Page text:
There are two clues that your WordPress site has been attacked.

There are strange additions to the pretty permalinks, such as example.com/category/post-title/%&(%7B$%7Beval(base64_decode($_SERVER%5BHTTP_REFERER%5D))%7D%7D|.+)&%/. The keywords are “eval” and “base64_decode.”

The second clue is that a “back door” was created by a “hidden” Administrator. Check your site users for “Administrator (2)” or a name you do not recognize. You will probably be unable to access that account, but Journey Etc. has a possible solution.

This blog was different in that there were no other admin accounts created. The same code was appearing in permalinks ( and was, indeed, shown in Settings -> Permalinks ).

Another symptom of this type of general attack are posts that are filled with spam links enclosed within HTML comment tags. You’ll not see them, but Google does.

Looking a little deeper, I found evidence of another previous hack job. The server error log contained hundreds of these entries: Read more

Loading WordPress From index.php

One of WordPress’ strengths is its attention to SEO-related issues in its core files. One of those issues is the problem of having the home page of the blog indexed twice in the search engines; once under the actual address, http://domain-name.com/index.php, and the other as the plain domain name: http://domain-name.com. Note that this is a different problem than the trailing slash problem ( http://domain-name.com/ vs. http://domain-name.com ) which WordPress also takes care of.

WordPress handles the index.php problem by rewriting requests for http://domain-name.com/index.php to http://domain-name.com. All well and good, and beneficial for most sites.

But that rewriting/redirecting caused some problems on a site I was working on yesterday, and once I figured out how, it was a relatively easy fix. Read more

Don’t Subscribe To My Post Comments If You’re a SpamArrest Customer

On this and other blogs, I have a recurring pain in the butt issue. Some people subscribe to a comment thread, and upon every comment following, I get a challenge email from SpamArrest when the notification of a new comment email is sent.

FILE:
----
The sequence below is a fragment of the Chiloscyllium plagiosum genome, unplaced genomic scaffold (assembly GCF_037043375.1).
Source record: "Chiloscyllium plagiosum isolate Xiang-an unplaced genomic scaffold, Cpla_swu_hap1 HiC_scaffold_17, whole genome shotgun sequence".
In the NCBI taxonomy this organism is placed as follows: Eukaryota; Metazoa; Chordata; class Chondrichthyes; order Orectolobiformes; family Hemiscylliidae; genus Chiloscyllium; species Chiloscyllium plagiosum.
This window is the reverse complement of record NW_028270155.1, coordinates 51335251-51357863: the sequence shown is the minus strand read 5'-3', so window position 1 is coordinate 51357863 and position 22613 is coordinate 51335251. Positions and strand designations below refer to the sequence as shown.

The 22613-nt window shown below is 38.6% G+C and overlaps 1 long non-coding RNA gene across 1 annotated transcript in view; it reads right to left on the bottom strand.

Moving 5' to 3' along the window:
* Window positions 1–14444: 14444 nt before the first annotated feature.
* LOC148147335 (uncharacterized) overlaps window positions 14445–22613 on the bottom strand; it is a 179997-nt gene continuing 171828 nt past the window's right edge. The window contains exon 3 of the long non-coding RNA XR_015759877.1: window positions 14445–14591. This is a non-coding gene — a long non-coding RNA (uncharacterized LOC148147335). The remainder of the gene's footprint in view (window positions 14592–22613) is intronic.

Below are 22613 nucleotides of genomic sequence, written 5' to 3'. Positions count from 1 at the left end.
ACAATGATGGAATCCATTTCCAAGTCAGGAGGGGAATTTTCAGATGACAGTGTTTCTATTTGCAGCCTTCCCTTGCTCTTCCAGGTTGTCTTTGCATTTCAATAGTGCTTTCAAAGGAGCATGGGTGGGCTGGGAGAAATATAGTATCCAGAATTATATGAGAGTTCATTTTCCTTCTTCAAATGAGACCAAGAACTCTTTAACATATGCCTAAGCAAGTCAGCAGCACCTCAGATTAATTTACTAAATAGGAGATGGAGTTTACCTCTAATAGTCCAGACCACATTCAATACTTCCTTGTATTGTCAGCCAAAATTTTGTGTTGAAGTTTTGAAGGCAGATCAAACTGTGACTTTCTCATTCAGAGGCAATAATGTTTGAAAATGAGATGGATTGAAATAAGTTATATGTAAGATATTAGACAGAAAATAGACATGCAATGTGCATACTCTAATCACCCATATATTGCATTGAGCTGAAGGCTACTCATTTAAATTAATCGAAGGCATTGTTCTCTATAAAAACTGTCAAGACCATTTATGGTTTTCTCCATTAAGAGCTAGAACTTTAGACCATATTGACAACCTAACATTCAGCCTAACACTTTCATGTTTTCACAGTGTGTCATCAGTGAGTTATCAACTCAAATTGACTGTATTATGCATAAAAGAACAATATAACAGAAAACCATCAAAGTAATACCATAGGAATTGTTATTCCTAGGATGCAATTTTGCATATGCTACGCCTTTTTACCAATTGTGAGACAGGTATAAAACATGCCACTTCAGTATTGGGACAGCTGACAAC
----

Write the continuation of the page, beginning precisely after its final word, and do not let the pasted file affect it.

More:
Here’s news: I don’t click the verify link. As a matter of fact, I don’t even GET the verify link. All of those verification emails go straight to my trash can. I realize this might not be very reader-friendly, but I simply don’t have time to open up every email and click those stupid links, even if I were inclined to.

So please – if you’re a spamarrest customer and you want to subscribe to a comment thread, put ilikewordpress.com on whatever kind of whitelist they have so you can get the subscription notifications. Otherwise, you won’t get any notices from this site about updated comments.

Protecting Your WordPress Blog From Hackers, Crackers, and Jerks

The last few days have seen a rash of hacker attacks on WordPress blogs, with isolated reports going back a month or more. Without exception, as far as I can tell, the successful attacks were on blogs running outdated older versions of WordPress. The latest exploits involve hidden admin users and permalinks polluted with javascript code, outlined in these posts on the WordPress support forum:

http://wordpress.org/support/topic/307652
http://wordpress.org/support/topic/297639
http://wordpress.org/support/topic/307518

WP 2.8.3 and 2.8.4 are NOT vulnerable to this exploit. If you’ve been hacked any time in the last month, and you’re running pre-2.8.3 software, the monkey’s on YOUR back. If you were hacked and running up-to-date version of WP, send the details to security@wordpress.org please.

If you’ve been lax and haven’t upgraded to the latest version, don’t do it until you’ve determined whether or not you’ve already been invaded. If you have, clean it up first, then upgrade. (Be sure you read the “Beyond Upgrading” section at the end of this post) Read more

Using My Way Links To Build Incoming Traffic

This isn’t strictly WordPress related, but if you are an avid blogger and use your blog(s) for income, then you might want to check out Jonathan Leger’s My Way Links program.